Magazine article American Cinematographer

Embracing the Concept of Color Correction

Magazine article American Cinematographer

Embracing the Concept of Color Correction

Article excerpt

It was almost 20 years ago, during a film-to-tape transfer. The colorist was scrolling through a list of previous corrections, and I saw one of my pictures transformed: a bright, almost shadowless scene became dark and moody, with a golden glow I could have achieved only after hours of meticulous lighting. That scene was only on the screen a couple of seconds, but I never forgot it.

A few years later, I was the director of photography on a low-budget drama. We were moving too fast, and a confused young assistant loaded the wrong stock. You can guess the rest: the roll was overexposed several stops, and with the wrong filter. I arrived late for the film-to-tape session and the colorist had already gone to work. He'd fixed the exposure and filter mistakes, but he'd taken the scene in a totally different direction than I'd intended. He'd actually re-lit the set, changed the mood, and given it a different look.

What really burned me was that I liked his version better than my original idea. I wasn't happy about it. So what if he had stumbled on to something better - who was this mousy little guy to be screwing around with my lighting? More than that, I was disturbed at how much power he had in that color correction box. From then on, I went into film transfer sessions with a distinct queasiness, a feeling that my creative control was being threatened.

Every time I entered the domain of a colorist, it was like stepping into the land of Oz. Wide-eyed, I pumped the colorists for their secrets. And I started asking myself, is the colorist holding back? Playing politics? Could the picture be made even better? More to the point, could it be made to look totally different? I suspected the answer was yes, which made me wonder: Would I ever have the guts to invite the colorist to go full-bore and experiment with my work? Was I willing to share control?

As time went by, I persuaded the colorists to show me what they could do. It was more than I'd imagined. They could create day-for-night with the turn of a few knobs. They could alter the gamma electronically, softening contrast or deepening shadows, and they could program their corrections to change during a scene, so smoothly that no one would ever guess it was being manipulated.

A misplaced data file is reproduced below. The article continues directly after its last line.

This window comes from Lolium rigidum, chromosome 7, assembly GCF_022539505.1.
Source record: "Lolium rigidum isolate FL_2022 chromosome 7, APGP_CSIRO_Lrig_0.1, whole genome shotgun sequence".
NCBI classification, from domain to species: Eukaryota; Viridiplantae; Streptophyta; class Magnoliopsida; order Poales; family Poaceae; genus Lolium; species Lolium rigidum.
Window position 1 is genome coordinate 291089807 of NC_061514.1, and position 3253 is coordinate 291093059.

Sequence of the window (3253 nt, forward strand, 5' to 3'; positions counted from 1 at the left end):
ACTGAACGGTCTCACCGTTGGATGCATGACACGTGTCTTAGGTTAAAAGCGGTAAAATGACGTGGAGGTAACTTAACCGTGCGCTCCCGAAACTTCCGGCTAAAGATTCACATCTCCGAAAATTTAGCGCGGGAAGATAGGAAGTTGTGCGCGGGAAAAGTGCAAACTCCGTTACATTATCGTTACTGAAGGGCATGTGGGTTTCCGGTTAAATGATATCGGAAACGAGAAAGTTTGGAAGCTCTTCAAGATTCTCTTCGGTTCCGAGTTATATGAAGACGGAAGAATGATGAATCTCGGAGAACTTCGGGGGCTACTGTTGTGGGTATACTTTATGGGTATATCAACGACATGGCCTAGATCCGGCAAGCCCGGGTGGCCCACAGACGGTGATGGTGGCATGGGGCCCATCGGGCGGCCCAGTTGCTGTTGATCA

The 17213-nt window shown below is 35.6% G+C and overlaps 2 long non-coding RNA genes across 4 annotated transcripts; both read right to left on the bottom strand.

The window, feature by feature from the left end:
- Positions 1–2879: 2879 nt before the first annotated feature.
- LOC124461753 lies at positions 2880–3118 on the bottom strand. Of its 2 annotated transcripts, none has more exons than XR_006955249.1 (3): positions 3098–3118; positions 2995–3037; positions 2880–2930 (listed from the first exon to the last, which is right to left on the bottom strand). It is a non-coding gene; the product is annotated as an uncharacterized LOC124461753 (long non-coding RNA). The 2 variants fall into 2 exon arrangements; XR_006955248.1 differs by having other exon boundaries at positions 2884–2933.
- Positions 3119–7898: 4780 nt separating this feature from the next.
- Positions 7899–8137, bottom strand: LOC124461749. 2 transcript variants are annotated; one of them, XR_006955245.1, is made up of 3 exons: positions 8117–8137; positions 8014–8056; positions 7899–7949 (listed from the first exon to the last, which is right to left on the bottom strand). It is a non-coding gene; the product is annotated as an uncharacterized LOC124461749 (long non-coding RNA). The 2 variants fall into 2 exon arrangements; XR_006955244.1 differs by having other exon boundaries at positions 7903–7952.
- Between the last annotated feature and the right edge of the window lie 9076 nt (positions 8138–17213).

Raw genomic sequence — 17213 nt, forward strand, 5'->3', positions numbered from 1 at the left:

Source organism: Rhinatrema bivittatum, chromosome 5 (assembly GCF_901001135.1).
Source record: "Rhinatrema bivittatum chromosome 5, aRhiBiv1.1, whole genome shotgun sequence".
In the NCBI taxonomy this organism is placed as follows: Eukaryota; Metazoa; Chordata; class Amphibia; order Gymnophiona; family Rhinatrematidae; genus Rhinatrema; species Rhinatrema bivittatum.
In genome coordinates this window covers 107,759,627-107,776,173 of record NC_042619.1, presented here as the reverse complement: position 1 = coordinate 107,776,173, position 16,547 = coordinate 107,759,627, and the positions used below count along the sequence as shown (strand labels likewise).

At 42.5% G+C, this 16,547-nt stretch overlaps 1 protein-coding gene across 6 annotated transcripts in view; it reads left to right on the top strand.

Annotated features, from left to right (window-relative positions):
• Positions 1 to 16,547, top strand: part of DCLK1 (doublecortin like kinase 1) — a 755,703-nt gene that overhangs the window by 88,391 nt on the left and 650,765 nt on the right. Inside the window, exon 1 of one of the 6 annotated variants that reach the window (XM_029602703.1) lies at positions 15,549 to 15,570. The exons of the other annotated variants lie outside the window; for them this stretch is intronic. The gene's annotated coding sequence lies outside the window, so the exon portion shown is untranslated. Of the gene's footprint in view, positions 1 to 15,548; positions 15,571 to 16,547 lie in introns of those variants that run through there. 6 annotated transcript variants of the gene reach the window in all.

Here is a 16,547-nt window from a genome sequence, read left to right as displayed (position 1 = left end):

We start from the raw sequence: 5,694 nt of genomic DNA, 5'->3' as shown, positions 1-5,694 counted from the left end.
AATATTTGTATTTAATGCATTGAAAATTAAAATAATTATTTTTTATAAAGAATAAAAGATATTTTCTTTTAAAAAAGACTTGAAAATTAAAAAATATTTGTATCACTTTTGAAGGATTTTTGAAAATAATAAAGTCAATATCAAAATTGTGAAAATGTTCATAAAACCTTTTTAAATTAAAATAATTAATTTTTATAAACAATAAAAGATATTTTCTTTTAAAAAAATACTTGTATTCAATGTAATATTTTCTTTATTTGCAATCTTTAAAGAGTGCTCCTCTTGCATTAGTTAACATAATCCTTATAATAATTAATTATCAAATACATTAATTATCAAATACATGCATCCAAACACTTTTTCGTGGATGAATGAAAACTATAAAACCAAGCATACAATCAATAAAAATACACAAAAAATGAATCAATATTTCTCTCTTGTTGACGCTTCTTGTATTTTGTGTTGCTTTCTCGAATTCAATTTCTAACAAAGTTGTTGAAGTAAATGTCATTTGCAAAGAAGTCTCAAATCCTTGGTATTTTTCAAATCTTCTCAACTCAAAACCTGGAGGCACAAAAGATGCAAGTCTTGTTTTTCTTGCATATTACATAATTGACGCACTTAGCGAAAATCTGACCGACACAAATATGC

Most of the colorists I met were flattered by my attentions. A few of them were willing to talk about their craft. I discovered they had an unwritten rule: "Never tread into uncharted waters unless the client demands it." In other words, stick to color correction - it's a safe place to be. You'll avoid controversy.

To someone like me, a cameraman who spent years learning how to manipulate light, the "color correction" idea is insulting. It may be a safe place for the colorist to hide, but it implies that there's some established standard. The only standard that matters is the "look" I'm trying to get. Good colorists know this, too. Everything is subjective. What counts is giving it a look that supports the overall concept. And that's why there's such a powerful mystique associated with the colorist's art.

One day, an especially talented colorist admitted that his craft was rarely being used to it fullest. Yes, he was hemmed in by the unspoken laws of creative control, but there was more. He was working with uncut footage, most of it destined to be outtakes. He couldn't spend hours fine-tuning shots that would never be used. Furthermore, he'd never be able to match cuts - that could only be done "in context," after editing, long after the film-to-tape transfer. I was crushed. Here was a terrific creative tool whose power had been bottled up - made inaccessible. However, I did suspect that this barrier might someday disappear. Clearly, the power to manipulate images was entirely on the electronic side of the film-to-tape fence. That being true, tape-to-tape correction shouldn't be that difficult. I knew nothing of the engineering required to achieve my fantasy, but I knew I was on to something that would transform the whole postproduction ballgame. …

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